Canada, U.S. feel drag in China slowdown – by Simon Avery (Globe and Mail – October 14, 2011)

The Globe and Mail is Canada’s national newspaper with the second largest broadsheet circulation in the country. It has enormous influence on Canada’s political and business elite.

Commodities, resources take hit as Beijing moves to rein in inflation, develop more sustainable economic model

As China’s leaders apply the brakes to slow the world’s second-largest economy, Canadian and U.S. markets are feeling the jolt.

Copper prices have plunged, as have the values of other commodities reliant on Chinese demand. The recent volatility on global stock markets reflects, in part, concerns about how fast and severe the slowdown in China will be.

North American stocks will be hammered if China’s annual GDP growth should shrink to 5 per cent, says Jurrien Timmer, director of global macro for Fidelity Management & Research Co. and co-manager of the Fidelity Tactical Strategies fund.

While that’s still a robust figure by today’s western standards, it would represent a dramatic decline from the 9.6-per-cent growth that China boasted in the first half of the year.

Such a slowdown could shave between 10 per cent and 20 per cent off the forecasted earnings for S&P 500 companies, Mr. Timmer said.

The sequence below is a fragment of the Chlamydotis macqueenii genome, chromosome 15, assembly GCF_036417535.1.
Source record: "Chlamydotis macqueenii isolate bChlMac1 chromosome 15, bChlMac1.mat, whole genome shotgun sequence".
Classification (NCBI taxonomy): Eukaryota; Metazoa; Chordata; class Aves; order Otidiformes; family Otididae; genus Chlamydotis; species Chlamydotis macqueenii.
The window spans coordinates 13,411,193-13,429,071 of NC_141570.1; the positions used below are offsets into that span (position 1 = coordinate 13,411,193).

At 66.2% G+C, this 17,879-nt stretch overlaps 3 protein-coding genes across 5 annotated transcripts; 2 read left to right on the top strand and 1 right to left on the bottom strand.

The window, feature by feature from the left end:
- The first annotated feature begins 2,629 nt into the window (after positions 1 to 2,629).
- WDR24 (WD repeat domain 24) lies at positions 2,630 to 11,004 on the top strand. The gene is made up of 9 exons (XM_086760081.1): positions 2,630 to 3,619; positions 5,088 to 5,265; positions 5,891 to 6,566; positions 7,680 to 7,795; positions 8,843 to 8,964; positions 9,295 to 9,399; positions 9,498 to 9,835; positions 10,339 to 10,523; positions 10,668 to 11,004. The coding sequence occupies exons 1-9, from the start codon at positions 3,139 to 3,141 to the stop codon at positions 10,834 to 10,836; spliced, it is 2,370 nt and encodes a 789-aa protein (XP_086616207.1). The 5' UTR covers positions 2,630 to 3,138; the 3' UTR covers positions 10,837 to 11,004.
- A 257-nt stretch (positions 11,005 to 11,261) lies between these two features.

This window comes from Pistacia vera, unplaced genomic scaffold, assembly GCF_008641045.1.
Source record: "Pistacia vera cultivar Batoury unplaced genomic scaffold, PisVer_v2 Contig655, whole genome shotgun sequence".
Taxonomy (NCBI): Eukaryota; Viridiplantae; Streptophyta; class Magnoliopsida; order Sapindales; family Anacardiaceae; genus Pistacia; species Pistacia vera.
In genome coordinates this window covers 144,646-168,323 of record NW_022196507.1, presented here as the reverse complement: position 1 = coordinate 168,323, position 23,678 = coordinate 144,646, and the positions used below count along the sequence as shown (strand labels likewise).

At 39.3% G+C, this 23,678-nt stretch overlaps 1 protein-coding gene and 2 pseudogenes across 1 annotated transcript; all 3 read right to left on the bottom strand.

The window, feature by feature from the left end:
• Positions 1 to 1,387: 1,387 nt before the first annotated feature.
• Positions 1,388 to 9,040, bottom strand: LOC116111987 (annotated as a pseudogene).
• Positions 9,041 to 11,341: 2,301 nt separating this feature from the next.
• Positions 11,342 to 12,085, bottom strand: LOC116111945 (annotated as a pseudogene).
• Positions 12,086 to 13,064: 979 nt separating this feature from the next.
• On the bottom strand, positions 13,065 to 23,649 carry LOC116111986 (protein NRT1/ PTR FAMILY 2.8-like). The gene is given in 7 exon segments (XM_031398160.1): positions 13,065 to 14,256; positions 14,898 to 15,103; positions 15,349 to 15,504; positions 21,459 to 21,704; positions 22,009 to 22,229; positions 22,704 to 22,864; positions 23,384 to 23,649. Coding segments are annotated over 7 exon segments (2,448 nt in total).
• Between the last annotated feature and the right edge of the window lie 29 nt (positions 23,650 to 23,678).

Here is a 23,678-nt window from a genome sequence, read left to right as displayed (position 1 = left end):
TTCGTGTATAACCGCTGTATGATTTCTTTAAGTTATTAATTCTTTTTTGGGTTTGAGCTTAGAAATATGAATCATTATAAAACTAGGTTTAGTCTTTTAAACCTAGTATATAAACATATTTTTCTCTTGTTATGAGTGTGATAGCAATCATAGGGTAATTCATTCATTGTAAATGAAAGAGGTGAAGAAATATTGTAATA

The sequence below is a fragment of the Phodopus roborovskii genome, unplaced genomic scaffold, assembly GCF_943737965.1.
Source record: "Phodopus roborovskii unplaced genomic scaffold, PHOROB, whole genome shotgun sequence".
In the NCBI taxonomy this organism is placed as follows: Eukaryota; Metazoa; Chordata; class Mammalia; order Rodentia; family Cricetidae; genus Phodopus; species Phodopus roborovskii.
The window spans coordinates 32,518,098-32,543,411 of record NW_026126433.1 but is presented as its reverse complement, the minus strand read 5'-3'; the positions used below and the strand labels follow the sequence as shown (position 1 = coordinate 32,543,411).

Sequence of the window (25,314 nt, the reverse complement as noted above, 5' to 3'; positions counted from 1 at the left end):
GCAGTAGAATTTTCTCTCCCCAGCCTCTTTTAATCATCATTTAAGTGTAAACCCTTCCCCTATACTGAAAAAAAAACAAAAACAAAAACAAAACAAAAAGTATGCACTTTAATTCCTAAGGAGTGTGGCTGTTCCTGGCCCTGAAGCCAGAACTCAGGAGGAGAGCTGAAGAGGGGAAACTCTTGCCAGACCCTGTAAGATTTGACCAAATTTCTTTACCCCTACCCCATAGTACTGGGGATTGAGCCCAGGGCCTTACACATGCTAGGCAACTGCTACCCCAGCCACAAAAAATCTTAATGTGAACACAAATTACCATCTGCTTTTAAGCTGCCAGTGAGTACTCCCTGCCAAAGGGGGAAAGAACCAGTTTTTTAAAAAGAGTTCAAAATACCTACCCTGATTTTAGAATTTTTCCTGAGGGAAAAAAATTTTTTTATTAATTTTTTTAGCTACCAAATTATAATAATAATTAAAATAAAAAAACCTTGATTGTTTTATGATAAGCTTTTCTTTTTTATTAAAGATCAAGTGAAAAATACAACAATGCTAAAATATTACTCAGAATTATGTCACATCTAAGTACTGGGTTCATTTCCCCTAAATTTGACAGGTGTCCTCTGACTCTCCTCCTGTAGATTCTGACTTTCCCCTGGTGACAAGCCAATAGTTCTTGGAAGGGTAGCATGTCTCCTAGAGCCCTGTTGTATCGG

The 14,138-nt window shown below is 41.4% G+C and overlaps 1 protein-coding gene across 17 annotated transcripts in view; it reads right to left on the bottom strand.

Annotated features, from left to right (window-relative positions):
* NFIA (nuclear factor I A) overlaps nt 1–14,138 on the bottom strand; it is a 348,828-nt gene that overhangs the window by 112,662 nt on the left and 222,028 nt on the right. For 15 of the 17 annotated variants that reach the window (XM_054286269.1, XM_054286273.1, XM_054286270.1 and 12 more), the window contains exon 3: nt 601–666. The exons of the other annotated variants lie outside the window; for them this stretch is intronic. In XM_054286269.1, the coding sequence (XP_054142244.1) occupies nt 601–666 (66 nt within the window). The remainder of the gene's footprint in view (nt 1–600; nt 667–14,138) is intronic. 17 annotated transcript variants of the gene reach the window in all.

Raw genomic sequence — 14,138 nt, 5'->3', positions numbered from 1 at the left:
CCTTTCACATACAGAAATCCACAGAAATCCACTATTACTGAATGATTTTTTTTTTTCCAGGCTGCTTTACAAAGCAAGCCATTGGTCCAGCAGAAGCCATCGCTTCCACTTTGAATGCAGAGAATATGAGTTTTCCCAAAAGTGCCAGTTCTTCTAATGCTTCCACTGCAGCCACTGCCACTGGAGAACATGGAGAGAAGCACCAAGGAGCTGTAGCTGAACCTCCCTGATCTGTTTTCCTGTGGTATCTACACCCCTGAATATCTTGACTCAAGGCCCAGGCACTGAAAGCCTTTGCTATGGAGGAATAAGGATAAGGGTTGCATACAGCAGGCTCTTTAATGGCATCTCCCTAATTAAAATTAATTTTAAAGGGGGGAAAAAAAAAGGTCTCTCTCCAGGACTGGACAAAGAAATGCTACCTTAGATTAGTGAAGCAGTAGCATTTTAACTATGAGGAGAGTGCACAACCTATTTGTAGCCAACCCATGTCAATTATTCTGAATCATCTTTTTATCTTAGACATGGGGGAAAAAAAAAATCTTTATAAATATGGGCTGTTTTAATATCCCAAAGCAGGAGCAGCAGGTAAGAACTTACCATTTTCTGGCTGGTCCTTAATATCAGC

In such a case, “the whole notion that markets are cheap today gets thrown out the window,” he said. That’s because stocks are valued based on profit expectations, and almost half of all profits among S&P 500 companies come from abroad, with a large portion of that amount derived from China.

Mr. Timmer is concerned about how effectively Chinese officials will manage to gear down the country’s economic engine after fuelling it for years on cheap money. To spur growth, the government has encouraged banks to lend vast amounts to state-owned enterprises. That has led to bad bank debt and, some argue, a housing bubble of unprecedented proportion.

“I’m more worried about China than Europe,” he said.

Concern that China cannot continue to grow at today’s rates has pummelled the price of copper, the commodity most reflective of global economic conditions given its widespread industrial use. In the last few months, prices have fallen from $4 (U.S.) a pound to the $3 range. If the metal slips below $3 there could be a wider selloff in commodities, said Colin Cieszynski, analyst with CMC Markets Canada.

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